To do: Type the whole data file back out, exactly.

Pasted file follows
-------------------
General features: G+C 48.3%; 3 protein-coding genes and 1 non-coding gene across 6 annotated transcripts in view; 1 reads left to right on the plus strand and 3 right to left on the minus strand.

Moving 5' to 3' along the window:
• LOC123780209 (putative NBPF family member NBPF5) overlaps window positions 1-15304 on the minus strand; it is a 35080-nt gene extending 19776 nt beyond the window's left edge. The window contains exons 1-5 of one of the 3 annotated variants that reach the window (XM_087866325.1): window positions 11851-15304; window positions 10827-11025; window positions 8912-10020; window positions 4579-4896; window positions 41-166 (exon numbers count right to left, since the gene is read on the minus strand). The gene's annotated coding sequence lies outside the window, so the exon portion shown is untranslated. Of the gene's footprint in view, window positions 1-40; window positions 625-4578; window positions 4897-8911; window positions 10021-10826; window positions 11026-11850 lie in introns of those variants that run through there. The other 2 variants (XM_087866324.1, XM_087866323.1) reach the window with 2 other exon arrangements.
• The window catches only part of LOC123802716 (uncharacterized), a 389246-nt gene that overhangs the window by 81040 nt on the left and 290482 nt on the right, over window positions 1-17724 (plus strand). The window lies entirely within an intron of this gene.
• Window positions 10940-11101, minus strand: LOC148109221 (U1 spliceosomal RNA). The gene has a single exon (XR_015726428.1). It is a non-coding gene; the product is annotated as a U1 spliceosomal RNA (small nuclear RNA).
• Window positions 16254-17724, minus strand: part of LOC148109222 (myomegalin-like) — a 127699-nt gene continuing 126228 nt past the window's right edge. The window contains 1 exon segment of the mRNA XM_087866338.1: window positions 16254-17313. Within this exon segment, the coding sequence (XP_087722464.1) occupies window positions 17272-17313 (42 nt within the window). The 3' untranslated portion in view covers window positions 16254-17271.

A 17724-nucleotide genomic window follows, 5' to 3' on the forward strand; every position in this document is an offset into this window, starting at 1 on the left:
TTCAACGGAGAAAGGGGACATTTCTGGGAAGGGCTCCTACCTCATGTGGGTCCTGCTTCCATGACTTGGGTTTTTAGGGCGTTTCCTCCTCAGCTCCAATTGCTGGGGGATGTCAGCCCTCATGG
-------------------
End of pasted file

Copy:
General features: G+C 48.3%; 3 protein-coding genes and 1 non-coding gene across 6 annotated transcripts in view; 1 reads left to right on the plus strand and 3 right to left on the minus strand.

Moving 5' to 3' along the window:
• LOC123780209 (putative NBPF family member NBPF5) overlaps window positions 1-15304 on the minus strand; it is a 35080-nt gene extending 19776 nt beyond the window's left edge. The window contains exons 1-5 of one of the 3 annotated variants that reach the window (XM_087866325.1): window positions 11851-15304; window positions 10827-11025; window positions 8912-10020; window positions 4579-4896; window positions 41-166 (exon numbers count right to left, since the gene is read on the minus strand). The gene's annotated coding sequence lies outside the window, so the exon portion shown is untranslated. Of the gene's footprint in view, window positions 1-40; window positions 625-4578; window positions 4897-8911; window positions 10021-10826; window positions 11026-11850 lie in introns of those variants that run through there. The other 2 variants (XM_087866324.1, XM_087866323.1) reach the window with 2 other exon arrangements.
• The window catches only part of LOC123802716 (uncharacterized), a 389246-nt gene that overhangs the window by 81040 nt on the left and 290482 nt on the right, over window positions 1-17724 (plus strand). The window lies entirely within an intron of this gene.
• Window positions 10940-11101, minus strand: LOC148109221 (U1 spliceosomal RNA). The gene has a single exon (XR_015726428.1). It is a non-coding gene; the product is annotated as a U1 spliceosomal RNA (small nuclear RNA).
• Window positions 16254-17724, minus strand: part of LOC148109222 (myomegalin-like) — a 127699-nt gene continuing 126228 nt past the window's right edge. The window contains 1 exon segment of the mRNA XM_087866338.1: window positions 16254-17313. Within this exon segment, the coding sequence (XP_087722464.1) occupies window positions 17272-17313 (42 nt within the window). The 3' untranslated portion in view covers window positions 16254-17271.

A 17724-nucleotide genomic window follows, 5' to 3' on the forward strand; every position in this document is an offset into this window, starting at 1 on the left:
TTCAACGGAGAAAGGGGACATTTCTGGGAAGGGCTCCTACCTCATGTGGGTCCTGCTTCCATGACTTGGGTTTTTAGGGCGTTTCCTCCTCAGCTCCAATTGCTGGGGGATGTCAGCCCTCATGG